Micromachined mirror arrays offer the ability to directly switch optically encoded data in devices known as all-optical cross connect switches from a source fiber on a source network to a destination fiber on a destination network without having to convert the data from optical to electronic and back again. For such mirror arrays to be commercially useful, they must be able to cross connect approximately 1000 input fibers with an equal number of output fibers in a compact volume. This can be achieved with mirrors that can be densely packed together and that are rotatable by relatively large angles (˜5°) in an arbitrary angular direction.
Recent developments in the field of microelectomechanical systems (MEMS) allow for the bulk production of microelectromechanical mirrors and mirror arrays that can be used in all-optical cross connect switches. MEMS-based mirrors and mirror arrays can be inexpensively designed and produced using conventional tools developed for the design and production of integrated circuits (IC's). Such tools include computer aided design (CAD), photolithography, bulk and surface micromachining, wet and dry isotropic and anisotropic etching, and batch processing. In addition, deep reactive ion etching methods (DRIE) allow silicon devices to be produced having high aspect ratios (˜20:1) that rival those that can be achieved using the prohibitively expensive lithography, electroplating and molding process (LIGA) which requires access to a synchrotron radiation source. (LIGA is an acronym for the German lithographie, galvanoformung und abformung).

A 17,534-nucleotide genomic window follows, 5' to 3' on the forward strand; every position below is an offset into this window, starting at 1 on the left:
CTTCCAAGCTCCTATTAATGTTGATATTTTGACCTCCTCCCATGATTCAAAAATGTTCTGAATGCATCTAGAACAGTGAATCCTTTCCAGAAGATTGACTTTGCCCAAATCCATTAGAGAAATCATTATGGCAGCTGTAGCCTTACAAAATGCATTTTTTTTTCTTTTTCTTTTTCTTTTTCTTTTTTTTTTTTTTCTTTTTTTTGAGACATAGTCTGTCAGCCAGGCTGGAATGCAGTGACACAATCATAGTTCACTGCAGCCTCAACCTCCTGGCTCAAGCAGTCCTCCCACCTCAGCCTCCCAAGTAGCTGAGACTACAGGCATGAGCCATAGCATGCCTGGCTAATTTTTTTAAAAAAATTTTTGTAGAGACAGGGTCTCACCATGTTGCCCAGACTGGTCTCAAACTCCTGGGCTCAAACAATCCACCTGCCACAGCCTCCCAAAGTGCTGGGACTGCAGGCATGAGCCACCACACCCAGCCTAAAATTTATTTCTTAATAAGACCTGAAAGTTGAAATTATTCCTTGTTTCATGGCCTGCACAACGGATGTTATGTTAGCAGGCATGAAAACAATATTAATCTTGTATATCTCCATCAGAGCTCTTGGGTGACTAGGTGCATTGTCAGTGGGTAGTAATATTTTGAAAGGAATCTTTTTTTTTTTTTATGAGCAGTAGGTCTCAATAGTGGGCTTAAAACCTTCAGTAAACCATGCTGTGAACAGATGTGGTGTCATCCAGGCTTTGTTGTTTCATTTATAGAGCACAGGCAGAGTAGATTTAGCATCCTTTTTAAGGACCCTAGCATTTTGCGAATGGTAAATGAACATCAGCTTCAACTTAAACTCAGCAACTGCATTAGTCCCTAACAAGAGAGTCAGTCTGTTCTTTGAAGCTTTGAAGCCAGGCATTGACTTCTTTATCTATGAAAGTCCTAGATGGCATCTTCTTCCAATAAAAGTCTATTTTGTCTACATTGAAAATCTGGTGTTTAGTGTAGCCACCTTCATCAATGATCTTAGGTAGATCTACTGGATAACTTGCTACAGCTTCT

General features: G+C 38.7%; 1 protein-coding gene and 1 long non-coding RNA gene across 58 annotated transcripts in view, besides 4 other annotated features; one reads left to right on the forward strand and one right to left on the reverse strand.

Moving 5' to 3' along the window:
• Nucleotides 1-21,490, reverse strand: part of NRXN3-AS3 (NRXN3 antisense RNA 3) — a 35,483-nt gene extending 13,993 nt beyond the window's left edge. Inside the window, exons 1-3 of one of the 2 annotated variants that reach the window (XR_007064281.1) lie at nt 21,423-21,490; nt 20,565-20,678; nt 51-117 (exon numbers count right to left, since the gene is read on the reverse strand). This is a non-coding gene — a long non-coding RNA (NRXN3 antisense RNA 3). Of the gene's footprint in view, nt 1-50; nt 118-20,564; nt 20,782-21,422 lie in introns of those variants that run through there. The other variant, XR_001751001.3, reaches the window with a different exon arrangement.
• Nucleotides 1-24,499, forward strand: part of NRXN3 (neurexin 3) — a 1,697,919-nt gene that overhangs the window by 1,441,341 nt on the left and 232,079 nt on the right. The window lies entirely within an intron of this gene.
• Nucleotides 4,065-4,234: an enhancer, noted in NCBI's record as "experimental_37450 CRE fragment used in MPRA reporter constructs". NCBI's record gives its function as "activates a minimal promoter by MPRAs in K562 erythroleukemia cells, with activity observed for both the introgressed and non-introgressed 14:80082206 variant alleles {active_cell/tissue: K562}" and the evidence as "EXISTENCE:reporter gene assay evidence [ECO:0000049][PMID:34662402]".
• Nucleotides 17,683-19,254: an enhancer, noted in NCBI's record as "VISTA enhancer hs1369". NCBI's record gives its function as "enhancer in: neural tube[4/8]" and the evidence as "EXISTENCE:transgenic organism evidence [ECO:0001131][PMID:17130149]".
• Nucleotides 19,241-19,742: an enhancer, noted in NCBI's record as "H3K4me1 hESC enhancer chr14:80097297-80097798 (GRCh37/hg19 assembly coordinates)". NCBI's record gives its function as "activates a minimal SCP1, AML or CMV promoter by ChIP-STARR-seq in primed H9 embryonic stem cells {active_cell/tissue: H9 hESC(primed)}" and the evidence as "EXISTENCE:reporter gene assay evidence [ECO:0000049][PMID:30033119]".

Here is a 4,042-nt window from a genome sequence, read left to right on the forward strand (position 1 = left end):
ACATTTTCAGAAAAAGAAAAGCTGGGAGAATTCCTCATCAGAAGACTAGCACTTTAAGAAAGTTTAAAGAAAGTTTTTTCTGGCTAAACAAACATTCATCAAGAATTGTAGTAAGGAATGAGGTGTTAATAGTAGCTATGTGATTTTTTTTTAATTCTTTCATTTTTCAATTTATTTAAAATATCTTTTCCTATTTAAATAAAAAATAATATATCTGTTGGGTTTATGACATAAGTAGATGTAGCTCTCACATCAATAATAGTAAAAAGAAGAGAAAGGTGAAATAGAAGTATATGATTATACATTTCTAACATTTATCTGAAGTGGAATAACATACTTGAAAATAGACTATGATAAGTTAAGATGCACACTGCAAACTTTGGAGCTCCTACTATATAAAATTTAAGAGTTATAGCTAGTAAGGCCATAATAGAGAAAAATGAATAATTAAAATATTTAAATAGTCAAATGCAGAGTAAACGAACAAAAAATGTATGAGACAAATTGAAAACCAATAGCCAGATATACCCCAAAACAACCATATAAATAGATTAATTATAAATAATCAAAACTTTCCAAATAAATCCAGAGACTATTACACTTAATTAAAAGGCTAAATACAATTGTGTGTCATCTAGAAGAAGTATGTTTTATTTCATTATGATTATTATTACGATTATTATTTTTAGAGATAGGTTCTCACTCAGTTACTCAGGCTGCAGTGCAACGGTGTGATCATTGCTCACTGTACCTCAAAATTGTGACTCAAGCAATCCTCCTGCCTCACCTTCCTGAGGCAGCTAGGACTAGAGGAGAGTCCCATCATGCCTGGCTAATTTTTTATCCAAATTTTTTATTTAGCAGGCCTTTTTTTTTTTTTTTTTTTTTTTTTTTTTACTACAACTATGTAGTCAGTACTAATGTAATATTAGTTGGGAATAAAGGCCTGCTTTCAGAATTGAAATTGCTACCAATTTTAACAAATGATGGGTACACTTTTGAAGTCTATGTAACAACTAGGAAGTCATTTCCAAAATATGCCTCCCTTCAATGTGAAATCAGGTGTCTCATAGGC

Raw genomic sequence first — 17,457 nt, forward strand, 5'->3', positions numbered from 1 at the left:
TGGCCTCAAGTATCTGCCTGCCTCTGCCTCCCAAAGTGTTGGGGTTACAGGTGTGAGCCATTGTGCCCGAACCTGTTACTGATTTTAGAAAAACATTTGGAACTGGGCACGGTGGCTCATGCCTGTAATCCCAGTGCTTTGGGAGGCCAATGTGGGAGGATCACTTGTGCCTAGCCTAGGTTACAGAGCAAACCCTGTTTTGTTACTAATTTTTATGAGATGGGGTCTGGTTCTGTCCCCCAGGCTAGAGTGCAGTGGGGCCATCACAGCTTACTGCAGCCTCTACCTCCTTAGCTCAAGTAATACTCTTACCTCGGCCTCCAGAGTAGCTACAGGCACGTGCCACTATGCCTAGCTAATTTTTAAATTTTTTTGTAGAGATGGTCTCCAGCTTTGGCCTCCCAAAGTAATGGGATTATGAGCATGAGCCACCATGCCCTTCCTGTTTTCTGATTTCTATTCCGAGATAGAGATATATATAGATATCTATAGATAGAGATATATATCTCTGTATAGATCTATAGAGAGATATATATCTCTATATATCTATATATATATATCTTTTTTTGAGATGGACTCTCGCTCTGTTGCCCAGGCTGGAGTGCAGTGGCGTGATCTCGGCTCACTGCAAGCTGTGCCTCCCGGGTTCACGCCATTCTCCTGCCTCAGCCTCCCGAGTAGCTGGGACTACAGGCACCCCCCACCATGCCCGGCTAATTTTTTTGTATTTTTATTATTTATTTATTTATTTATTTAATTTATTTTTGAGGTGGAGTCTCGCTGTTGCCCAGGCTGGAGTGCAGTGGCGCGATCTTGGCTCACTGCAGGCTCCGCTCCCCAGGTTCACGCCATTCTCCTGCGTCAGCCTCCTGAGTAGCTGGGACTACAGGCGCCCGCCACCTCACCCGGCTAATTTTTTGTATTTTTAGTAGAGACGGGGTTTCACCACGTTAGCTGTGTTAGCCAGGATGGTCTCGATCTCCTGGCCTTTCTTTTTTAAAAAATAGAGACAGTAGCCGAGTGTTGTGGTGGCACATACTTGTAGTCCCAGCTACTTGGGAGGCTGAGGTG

A number of microelectromechanical mirror arrays have already been built using MEMS production processes and techniques. These arrays have designs that fall into approximately three design categories, each of which suffers from one or more limitations that make them sub-optimal for use in an all-optical cross connect switch.